This isn't to say that movies are a bad medium or that books are superior. I'm just saying that they are two very different experiences and formats that have different strengths. And books' strengths are movie's weaknesses and vice versa. I believe that movies should be used for stories told from a strong prospective where you see it in one direction. You're experiencing it as an observer, and you need a story that derives power from the degree of separations and the use of different angles and the intensity of a performance. Movies serve a different purpose, and, when you shoehorn a book into that role, you often end up with a flattened version of the original book because you're getting one person's interpretation of a story you've already made your own, and it doesn't come with the emotional attachment you've grown with in the story.
For me, most of them range from inoffensive to "I can't even look at the book I used to love anymore", so, more often than not, my heart sinks when I hear a book I love is getting adapted. I'd rather watch an original story if I'm watching a movie or a show. I think, given time and a sincere attachment, they can be good, but it's still nerve-racking.
Thinking about positives, the only adaption I found that truly shown and stood on its own was Looking For Alaska, because I think that series hit at the right time with the right consideration of what the book is at its core. It obviously had an insane budget. Someone combed every detail from the set to the costumes to the incredible soundtrack. But, here's the thing, that book is well over ten years old. It's had a long lifetime as a book, and the only thing they were actively capitalizing on was John Green's, at this point, well established, name. It was spearheaded by two people who had been working to get it made forever. They'd taken on the story as their own and sat with it in a similar way John had done originally. They took it to a place where they'd have space not only to keep everything but add to it and make it their own. That adaption worked because they made it its own thing. You didn't have to have any love for the book to get a ton out of the show. They used a lot of the book's existing dialogue. They understood that they were doing a deeply internal story at a limited distance. It carried an awareness most lack because so many YA adaptions are considered decently cheap rom-coms for teen girls who are generally viewed as uncritical. The way Looking For Alaska was approached felt like a Euphoria. It felt designed and marketed to be sold as its own thing.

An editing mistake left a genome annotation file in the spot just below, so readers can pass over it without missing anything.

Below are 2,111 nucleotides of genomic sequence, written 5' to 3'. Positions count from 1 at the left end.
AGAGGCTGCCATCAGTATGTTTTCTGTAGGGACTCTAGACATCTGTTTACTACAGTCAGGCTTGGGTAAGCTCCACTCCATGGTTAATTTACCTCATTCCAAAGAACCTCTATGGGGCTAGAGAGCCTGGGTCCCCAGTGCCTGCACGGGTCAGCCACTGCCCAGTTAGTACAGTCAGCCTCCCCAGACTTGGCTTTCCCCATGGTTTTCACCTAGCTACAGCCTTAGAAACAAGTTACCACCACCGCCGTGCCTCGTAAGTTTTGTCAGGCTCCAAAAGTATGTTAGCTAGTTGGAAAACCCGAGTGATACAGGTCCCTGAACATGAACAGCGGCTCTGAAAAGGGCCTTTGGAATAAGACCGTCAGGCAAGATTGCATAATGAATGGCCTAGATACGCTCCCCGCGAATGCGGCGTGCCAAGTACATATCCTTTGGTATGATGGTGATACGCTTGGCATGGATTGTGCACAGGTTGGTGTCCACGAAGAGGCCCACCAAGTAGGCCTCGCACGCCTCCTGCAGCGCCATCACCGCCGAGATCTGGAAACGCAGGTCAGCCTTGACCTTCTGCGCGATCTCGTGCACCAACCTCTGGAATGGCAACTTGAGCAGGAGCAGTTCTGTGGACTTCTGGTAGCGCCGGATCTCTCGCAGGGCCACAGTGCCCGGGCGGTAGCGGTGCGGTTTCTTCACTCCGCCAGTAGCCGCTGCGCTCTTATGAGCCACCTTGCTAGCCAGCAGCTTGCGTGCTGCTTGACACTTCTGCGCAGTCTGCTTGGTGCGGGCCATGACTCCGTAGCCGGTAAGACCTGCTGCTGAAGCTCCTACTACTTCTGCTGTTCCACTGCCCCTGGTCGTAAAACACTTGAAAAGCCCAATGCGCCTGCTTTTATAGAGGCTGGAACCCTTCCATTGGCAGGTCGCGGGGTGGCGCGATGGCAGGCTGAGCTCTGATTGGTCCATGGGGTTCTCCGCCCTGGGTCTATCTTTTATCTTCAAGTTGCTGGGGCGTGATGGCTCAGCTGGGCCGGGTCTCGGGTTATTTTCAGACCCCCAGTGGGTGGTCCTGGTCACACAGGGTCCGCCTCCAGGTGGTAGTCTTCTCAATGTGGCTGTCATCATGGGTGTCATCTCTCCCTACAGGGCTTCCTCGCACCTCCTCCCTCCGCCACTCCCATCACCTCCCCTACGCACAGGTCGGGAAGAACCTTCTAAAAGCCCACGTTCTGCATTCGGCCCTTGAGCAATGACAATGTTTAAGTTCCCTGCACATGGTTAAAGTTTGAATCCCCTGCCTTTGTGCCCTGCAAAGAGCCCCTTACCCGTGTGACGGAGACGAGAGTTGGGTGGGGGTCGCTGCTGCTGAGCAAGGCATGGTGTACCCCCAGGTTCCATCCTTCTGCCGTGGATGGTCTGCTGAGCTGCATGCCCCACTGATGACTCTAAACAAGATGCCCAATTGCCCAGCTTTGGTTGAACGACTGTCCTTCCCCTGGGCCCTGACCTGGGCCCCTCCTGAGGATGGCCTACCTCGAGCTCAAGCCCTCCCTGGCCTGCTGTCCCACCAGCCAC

That's the framing I would like to see as we adapt going forward. If you're going to use an existing property, writers and directors need to let go of the fear of truly telling their own story within that world. More than anything, I want a piece of art where I can feel every bit of pain and emotion and joy that the creators either brought to it or felt in the process.
And that's what so many adaptions are missing.

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Looking For Alaska on Hulu